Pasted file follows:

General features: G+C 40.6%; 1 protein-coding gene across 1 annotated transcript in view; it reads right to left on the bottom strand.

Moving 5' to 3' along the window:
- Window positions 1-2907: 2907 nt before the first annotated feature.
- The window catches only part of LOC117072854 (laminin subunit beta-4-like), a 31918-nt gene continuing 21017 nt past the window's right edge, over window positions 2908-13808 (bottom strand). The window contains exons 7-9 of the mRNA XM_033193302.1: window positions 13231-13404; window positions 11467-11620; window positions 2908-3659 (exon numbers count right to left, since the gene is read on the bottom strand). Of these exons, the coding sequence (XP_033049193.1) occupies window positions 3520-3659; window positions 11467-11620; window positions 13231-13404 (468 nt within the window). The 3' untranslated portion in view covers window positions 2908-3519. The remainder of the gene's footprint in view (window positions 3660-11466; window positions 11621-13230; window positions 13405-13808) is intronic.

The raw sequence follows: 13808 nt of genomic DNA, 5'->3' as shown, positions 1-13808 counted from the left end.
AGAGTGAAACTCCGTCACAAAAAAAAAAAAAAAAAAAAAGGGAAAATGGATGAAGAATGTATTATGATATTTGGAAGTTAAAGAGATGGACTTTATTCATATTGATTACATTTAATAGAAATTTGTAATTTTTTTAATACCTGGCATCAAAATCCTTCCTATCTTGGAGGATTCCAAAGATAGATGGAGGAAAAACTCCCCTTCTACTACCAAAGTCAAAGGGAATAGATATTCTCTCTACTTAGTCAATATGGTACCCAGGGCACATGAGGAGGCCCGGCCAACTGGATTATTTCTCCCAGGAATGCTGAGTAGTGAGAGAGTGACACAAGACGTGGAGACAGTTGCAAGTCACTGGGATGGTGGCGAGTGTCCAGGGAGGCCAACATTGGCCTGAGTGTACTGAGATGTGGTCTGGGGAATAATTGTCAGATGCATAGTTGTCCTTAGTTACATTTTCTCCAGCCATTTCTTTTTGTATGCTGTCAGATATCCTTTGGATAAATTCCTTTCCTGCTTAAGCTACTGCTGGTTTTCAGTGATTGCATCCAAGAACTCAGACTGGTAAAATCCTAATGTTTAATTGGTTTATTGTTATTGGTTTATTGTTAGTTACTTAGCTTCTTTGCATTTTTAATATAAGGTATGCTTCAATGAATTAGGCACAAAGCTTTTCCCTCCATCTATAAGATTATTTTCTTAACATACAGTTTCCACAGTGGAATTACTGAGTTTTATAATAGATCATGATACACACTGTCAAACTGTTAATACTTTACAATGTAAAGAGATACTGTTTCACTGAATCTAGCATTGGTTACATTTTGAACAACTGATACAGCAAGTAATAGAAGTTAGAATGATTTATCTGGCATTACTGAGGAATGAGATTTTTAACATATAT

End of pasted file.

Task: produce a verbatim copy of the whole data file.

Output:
General features: G+C 40.6%; 1 protein-coding gene across 1 annotated transcript in view; it reads right to left on the bottom strand.

Moving 5' to 3' along the window:
- Window positions 1-2907: 2907 nt before the first annotated feature.
- The window catches only part of LOC117072854 (laminin subunit beta-4-like), a 31918-nt gene continuing 21017 nt past the window's right edge, over window positions 2908-13808 (bottom strand). The window contains exons 7-9 of the mRNA XM_033193302.1: window positions 13231-13404; window positions 11467-11620; window positions 2908-3659 (exon numbers count right to left, since the gene is read on the bottom strand). Of these exons, the coding sequence (XP_033049193.1) occupies window positions 3520-3659; window positions 11467-11620; window positions 13231-13404 (468 nt within the window). The 3' untranslated portion in view covers window positions 2908-3519. The remainder of the gene's footprint in view (window positions 3660-11466; window positions 11621-13230; window positions 13405-13808) is intronic.

The raw sequence follows: 13808 nt of genomic DNA, 5'->3' as shown, positions 1-13808 counted from the left end.
AGAGTGAAACTCCGTCACAAAAAAAAAAAAAAAAAAAAAGGGAAAATGGATGAAGAATGTATTATGATATTTGGAAGTTAAAGAGATGGACTTTATTCATATTGATTACATTTAATAGAAATTTGTAATTTTTTTAATACCTGGCATCAAAATCCTTCCTATCTTGGAGGATTCCAAAGATAGATGGAGGAAAAACTCCCCTTCTACTACCAAAGTCAAAGGGAATAGATATTCTCTCTACTTAGTCAATATGGTACCCAGGGCACATGAGGAGGCCCGGCCAACTGGATTATTTCTCCCAGGAATGCTGAGTAGTGAGAGAGTGACACAAGACGTGGAGACAGTTGCAAGTCACTGGGATGGTGGCGAGTGTCCAGGGAGGCCAACATTGGCCTGAGTGTACTGAGATGTGGTCTGGGGAATAATTGTCAGATGCATAGTTGTCCTTAGTTACATTTTCTCCAGCCATTTCTTTTTGTATGCTGTCAGATATCCTTTGGATAAATTCCTTTCCTGCTTAAGCTACTGCTGGTTTTCAGTGATTGCATCCAAGAACTCAGACTGGTAAAATCCTAATGTTTAATTGGTTTATTGTTATTGGTTTATTGTTAGTTACTTAGCTTCTTTGCATTTTTAATATAAGGTATGCTTCAATGAATTAGGCACAAAGCTTTTCCCTCCATCTATAAGATTATTTTCTTAACATACAGTTTCCACAGTGGAATTACTGAGTTTTATAATAGATCATGATACACACTGTCAAACTGTTAATACTTTACAATGTAAAGAGATACTGTTTCACTGAATCTAGCATTGGTTACATTTTGAACAACTGATACAGCAAGTAATAGAAGTTAGAATGATTTATCTGGCATTACTGAGGAATGAGATTTTTAACATATAT